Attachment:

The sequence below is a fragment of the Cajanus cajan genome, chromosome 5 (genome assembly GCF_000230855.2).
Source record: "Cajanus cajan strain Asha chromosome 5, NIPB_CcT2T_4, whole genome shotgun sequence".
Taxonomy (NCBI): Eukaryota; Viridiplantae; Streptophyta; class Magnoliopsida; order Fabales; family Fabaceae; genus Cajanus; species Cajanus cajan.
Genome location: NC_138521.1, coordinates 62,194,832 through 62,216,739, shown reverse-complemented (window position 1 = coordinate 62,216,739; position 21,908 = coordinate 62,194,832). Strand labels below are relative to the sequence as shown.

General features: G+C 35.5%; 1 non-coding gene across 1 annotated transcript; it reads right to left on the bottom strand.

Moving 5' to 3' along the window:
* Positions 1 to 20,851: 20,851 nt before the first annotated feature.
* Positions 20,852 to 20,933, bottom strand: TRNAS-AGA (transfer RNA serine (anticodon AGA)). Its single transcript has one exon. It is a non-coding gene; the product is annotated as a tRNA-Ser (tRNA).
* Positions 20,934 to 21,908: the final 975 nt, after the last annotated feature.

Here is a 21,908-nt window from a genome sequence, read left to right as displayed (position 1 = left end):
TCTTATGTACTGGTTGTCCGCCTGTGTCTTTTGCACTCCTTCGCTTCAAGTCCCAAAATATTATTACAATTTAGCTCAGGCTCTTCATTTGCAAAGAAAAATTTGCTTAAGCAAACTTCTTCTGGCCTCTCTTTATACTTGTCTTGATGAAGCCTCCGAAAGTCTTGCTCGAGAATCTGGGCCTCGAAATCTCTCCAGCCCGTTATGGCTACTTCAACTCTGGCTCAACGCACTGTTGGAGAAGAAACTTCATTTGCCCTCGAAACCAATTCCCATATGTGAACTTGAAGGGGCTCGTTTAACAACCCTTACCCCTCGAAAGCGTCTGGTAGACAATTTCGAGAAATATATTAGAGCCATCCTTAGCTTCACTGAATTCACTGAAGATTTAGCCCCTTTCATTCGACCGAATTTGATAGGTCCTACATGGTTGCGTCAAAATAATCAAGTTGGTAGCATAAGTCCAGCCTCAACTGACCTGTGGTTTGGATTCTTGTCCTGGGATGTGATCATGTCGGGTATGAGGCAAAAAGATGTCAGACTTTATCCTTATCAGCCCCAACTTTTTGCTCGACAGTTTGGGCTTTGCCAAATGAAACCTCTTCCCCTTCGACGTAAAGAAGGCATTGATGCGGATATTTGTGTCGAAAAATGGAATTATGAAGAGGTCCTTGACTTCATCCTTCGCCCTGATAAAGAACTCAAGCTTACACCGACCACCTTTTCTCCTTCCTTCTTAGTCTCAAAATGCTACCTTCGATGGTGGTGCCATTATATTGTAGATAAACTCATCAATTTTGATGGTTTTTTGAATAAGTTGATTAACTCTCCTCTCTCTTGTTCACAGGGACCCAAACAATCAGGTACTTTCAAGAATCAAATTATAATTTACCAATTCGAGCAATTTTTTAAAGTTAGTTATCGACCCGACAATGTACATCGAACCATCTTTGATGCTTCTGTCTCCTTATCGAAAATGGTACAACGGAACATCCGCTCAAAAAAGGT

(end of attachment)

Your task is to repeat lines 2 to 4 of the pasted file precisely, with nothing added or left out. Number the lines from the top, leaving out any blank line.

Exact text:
Source record: "Cajanus cajan strain Asha chromosome 5, NIPB_CcT2T_4, whole genome shotgun sequence".
Taxonomy (NCBI): Eukaryota; Viridiplantae; Streptophyta; class Magnoliopsida; order Fabales; family Fabaceae; genus Cajanus; species Cajanus cajan.
Genome location: NC_138521.1, coordinates 62,194,832 through 62,216,739, shown reverse-complemented (window position 1 = coordinate 62,216,739; position 21,908 = coordinate 62,194,832). Strand labels below are relative to the sequence as shown.